Athlete’s Foot Home Remedies

Athletes foot home remedy – How to get rid of athletes foot fast


Athlete’s Foot – Home Treatment

You can usually treat athlete’s foot (tinea pedis) yourself at home by using nonprescription medicines and taking care of your feet. But if you have diabetes and develop athlete’s foot, or have persistent, severe, or recurrent infections, see your doctor.

Foot care

Good foot care helps treat and prevent athlete’s foot.

  • Keep your feet clean and dry.
  • Dry between your toes after swimming or bathing.
  • Wear shoes or sandals that allow your feet to breathe.
  • When indoors, wear socks without shoes.
  • Wear socks to absorb sweat. Change your socks twice a day.
  • Use talcum or antifungal powder on your feet.
  • Allow your shoes to air for at least 24 hours before you wear them again.

 Herbal remedies for athlete’s foot

  • The oil of the Australian tea-tree is a potent antiseptic. For a soothing, healing treatment, mix equal parts tea-tree oil with olive oil and rub the combined oils into the affected area twice a day. Olive oil helps to tenderise skin toughened by athlete’s foot so that tea-tree oil is better absorbed.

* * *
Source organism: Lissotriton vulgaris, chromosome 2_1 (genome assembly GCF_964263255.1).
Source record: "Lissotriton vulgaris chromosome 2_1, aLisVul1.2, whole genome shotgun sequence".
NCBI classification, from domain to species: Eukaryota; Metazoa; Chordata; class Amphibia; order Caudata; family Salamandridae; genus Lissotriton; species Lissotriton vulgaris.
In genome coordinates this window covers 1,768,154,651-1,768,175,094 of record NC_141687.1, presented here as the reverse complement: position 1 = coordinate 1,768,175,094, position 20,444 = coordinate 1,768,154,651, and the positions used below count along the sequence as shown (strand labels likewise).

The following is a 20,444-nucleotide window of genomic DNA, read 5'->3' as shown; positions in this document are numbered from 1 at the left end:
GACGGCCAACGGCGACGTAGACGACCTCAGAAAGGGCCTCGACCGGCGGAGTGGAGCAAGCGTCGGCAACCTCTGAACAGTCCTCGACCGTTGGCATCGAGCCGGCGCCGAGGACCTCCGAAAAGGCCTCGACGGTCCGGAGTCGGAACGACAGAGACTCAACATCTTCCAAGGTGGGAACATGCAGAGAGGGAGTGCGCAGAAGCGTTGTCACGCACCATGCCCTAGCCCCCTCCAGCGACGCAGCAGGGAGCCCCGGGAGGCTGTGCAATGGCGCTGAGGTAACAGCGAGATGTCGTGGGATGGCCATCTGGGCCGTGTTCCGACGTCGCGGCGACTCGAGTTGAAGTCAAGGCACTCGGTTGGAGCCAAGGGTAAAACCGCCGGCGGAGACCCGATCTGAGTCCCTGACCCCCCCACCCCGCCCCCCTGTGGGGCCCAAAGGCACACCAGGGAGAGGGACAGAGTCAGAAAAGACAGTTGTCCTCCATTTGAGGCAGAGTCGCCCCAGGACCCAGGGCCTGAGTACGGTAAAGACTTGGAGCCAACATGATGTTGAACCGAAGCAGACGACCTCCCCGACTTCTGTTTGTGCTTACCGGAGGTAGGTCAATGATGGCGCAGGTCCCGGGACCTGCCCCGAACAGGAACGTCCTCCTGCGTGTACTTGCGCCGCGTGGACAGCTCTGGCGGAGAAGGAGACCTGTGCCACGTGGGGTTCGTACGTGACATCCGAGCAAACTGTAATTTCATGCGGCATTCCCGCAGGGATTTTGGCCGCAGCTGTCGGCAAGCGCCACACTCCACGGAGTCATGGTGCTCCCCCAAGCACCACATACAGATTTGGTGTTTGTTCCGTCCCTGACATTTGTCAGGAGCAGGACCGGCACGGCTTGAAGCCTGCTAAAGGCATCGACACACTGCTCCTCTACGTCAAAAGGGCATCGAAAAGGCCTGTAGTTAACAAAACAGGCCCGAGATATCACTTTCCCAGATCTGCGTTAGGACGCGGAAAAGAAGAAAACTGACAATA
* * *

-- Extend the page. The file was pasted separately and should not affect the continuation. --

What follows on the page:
• Alternatively, mix tea-tree oil with aloe gel, another skin softener. Mix 3 parts tea-tree oil to 1 part aloe gel and rub the resulting ointment into the infected area twice a day. Allow 6 to 8 weeks for this treatment to work.
  • Heavenly scented lavender also has antifungal properties. Make a massage oil by adding 3 drops of lavender oil to 1 teaspoon of a suitable carrier oil (any vegetable oil will do), and rub into the infected area every day.
  • Calendula has been valued for centuries as a topical treatment for wounds and skin conditions, for it’s antifungal and anti-inflammatory powers. Rub calendula ointment, available from pharmacies and health food shops, on the affected areas, especially between your toes.

Severe athlete’s foot

Give home treatments at least 3 weeks to work. If your symptoms are severe, however, see your doctor. Left untreated, a fungal infection can cause the skin to crack, which allows infection-causing bacteria to gain entry. You should also see your doctor as soon as possible if you see signs of a more serious infection, such as skin that is angry, red and tender to the touch or oozing. Other warning signals are swelling of the foot or leg accompanied by a fever, or red streaks radiating from the infected area.

How can I treat athlete’s foot in pregnancy?

Treatment options during pregnancy may include dilute vinegar soaks or sprays (roughly one part white household vinegar to four parts water) and Lotrimin cream twice a day for two to three weeks to the soles. Antifungal pills are generally not recommended during pregnancy because of the potential side effects and possible fetal harm. Always check with your OB/GYN before using any medication or treatment during pregnancy.